APPEAL from the Circuit Court of Cook County; the Hon. GEORGE
MAROVICH, Judge, presiding.
MR. JUSTICE ROMITI DELIVERED THE OPINION OF THE COURT:
During the course of an attempted armed robbery Patricia Thomas was shot and killed. Defendant Steven Miller was subsequently charged with murder and attempt armed robbery. Following a trial by jury he was found guilty of both offenses and sentenced to concurrent prison terms of 40 to 120 years for murder and 6 to 18 years for attempt armed robbery.
On appeal defendant raises the following contentions: (1) evidence of his confession and identification in a lineup should have been suppressed as the products of an illegal arrest; (2) that evidence should also have been suppressed because it was obtained in violation of his fifth amendment rights; (3) the trial court erred in allowing evidence of defendant's initial arrest which suggested he had committed a separate offense; (4) defendant was prejudiced by improper comments made by the State in final argument to the jury.
Defendant filed pretrial motions to quash his arrest and suppress evidence, to suppress statements, and to suppress certain identification testimony. We summarize the evidence adduced at the hearing on those motions to the extent it relates to the contentions on appeal. Police Sergeant John Kennedy testified that on October 23, 1977, at about 9 p.m. from his squad car he observed a man, subsequently identified as the defendant, walking in a sunken walkway adjacent to a DePaul University women's dormitory. It was possible to look into the ground floor rooms from that walkway. Kennedy knew that there had been a number of incidents of "peeping toms" at this building. He also knew that two weeks earlier a male intruder had been discovered in one of the dormitory rooms. As Kennedy watched the defendant suddenly appeared to duck down. Kennedy approached in his car and again spotted the defendant; this time defendant was up against a dormitory window with his hands at the window. The defendant was wearing dark clothes and gloves although Kennedy testified the weather was not suited for gloves. As Kennedy emerged from his car defendant turned and saw him; he appeared startled and nervous. Defendant turned and began walking in the opposite direction from which he had just come. Kennedy called him over and observed a large bulge in his pants, appearing to Kennedy to be an erection. When asked what he was doing defendant stated he was going to an address which was in the opposite direction from the way in which he had been walking. Kennedy asked about this discrepancy but the defendant could not explain it. He was then advised of his constitutional rights, placed in a squad car Kennedy had summoned, and driven to the 18th District police station.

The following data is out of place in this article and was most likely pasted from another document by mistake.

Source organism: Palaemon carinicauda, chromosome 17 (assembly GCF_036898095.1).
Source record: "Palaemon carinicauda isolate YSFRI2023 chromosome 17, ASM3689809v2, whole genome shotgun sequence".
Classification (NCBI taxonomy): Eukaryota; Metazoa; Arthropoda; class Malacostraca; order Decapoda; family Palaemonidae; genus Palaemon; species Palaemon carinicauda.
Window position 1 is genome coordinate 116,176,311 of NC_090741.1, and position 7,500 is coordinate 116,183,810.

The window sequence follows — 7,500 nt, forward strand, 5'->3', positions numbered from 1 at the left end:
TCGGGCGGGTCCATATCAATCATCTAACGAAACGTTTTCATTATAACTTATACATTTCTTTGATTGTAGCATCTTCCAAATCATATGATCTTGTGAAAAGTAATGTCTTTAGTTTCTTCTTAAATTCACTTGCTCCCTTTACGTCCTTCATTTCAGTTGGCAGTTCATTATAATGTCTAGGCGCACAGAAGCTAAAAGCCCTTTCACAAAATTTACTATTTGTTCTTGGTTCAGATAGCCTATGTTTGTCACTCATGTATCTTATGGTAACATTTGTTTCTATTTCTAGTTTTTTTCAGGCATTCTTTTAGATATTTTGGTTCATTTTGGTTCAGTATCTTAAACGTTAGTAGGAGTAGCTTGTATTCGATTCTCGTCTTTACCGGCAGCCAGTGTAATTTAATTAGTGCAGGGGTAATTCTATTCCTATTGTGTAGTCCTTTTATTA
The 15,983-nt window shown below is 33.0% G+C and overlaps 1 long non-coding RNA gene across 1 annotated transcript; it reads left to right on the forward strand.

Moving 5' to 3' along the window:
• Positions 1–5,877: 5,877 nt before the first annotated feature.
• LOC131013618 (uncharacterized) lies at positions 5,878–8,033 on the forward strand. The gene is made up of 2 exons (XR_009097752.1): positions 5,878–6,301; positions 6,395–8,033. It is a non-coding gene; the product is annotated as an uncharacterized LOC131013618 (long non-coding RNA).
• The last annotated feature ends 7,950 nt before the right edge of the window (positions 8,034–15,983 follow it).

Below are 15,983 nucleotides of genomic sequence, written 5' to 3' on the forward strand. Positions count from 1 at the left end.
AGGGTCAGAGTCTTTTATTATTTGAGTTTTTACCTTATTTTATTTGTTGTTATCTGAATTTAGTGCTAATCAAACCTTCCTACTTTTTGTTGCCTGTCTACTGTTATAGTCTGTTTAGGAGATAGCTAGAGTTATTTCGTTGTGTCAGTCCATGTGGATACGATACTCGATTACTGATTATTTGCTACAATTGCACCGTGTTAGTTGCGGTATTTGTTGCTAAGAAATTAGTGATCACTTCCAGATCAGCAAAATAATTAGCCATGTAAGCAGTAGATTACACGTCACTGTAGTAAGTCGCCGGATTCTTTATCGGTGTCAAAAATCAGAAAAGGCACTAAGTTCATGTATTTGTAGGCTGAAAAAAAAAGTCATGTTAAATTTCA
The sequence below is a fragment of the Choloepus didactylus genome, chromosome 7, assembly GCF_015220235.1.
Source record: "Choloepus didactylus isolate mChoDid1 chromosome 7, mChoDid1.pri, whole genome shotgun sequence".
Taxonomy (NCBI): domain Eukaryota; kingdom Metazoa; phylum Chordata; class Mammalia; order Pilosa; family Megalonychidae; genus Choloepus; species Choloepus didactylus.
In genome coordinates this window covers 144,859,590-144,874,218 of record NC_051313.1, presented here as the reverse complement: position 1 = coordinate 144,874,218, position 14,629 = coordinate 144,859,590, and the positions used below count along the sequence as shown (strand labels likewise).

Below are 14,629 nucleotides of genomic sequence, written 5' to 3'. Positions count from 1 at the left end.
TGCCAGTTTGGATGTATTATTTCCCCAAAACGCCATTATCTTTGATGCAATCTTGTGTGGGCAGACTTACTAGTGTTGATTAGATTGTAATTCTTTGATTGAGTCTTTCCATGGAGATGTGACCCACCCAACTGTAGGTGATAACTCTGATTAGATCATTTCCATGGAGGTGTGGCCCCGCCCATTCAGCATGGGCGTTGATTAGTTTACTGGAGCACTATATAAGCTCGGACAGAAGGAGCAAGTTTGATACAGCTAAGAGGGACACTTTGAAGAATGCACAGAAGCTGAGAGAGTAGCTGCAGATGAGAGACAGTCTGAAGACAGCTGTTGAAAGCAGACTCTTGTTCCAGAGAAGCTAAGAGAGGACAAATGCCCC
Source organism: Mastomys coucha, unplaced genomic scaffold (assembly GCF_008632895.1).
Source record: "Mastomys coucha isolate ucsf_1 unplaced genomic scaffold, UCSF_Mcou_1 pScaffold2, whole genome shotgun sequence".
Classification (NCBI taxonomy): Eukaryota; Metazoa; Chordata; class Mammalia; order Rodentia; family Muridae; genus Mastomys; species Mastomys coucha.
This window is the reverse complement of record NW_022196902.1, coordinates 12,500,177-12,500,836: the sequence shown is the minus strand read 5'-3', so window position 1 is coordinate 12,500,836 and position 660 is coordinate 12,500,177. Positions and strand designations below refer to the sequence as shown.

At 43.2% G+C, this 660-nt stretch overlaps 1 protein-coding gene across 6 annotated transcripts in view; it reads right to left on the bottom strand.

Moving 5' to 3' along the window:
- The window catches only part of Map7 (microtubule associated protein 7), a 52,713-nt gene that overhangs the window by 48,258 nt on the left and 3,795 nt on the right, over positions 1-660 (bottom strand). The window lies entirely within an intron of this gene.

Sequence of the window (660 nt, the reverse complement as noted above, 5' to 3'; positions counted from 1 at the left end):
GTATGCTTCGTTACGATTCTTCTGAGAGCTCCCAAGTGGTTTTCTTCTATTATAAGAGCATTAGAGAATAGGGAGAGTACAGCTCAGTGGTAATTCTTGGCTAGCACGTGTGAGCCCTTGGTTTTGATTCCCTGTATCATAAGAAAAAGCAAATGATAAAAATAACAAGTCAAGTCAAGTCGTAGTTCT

Kennedy remained behind and entered the dormitory, where he found no evidence of a forced entry to the window at which he had seen the defendant. No one was in that room. He also located the girl who had previously seen an intruder and determined that she would be unable to identify that person.
Kennedy returned to the 18th District station where he obtained from defendant his name, address, and age. He called the Area 6 Homicide headquarters to see if defendant's description and the activities he observed matched any pattern of behavior in this area. He also attempted to verify defendant's identity through juvenile records but those could only be obtained in person through a youth officer and there were none at the 18th District. This check could also be made at the Area 6 location.
Sergeant Kennedy testified that defendant was not charged with a crime; he planned to release him once he had verified the information. When he spoke to the defendant he was very cooperative. He said he knew that the area was a bad one. When Kennedy told him he wanted to take him to Area 6 in connection with his investigation of crimes in the area defendant said he was more than willing to go along, that he knew there were a lot of things happening there. Defendant's only concern was getting a ride back home. Kennedy assured him he would be given one, and two other officers then took defendant to Area 6.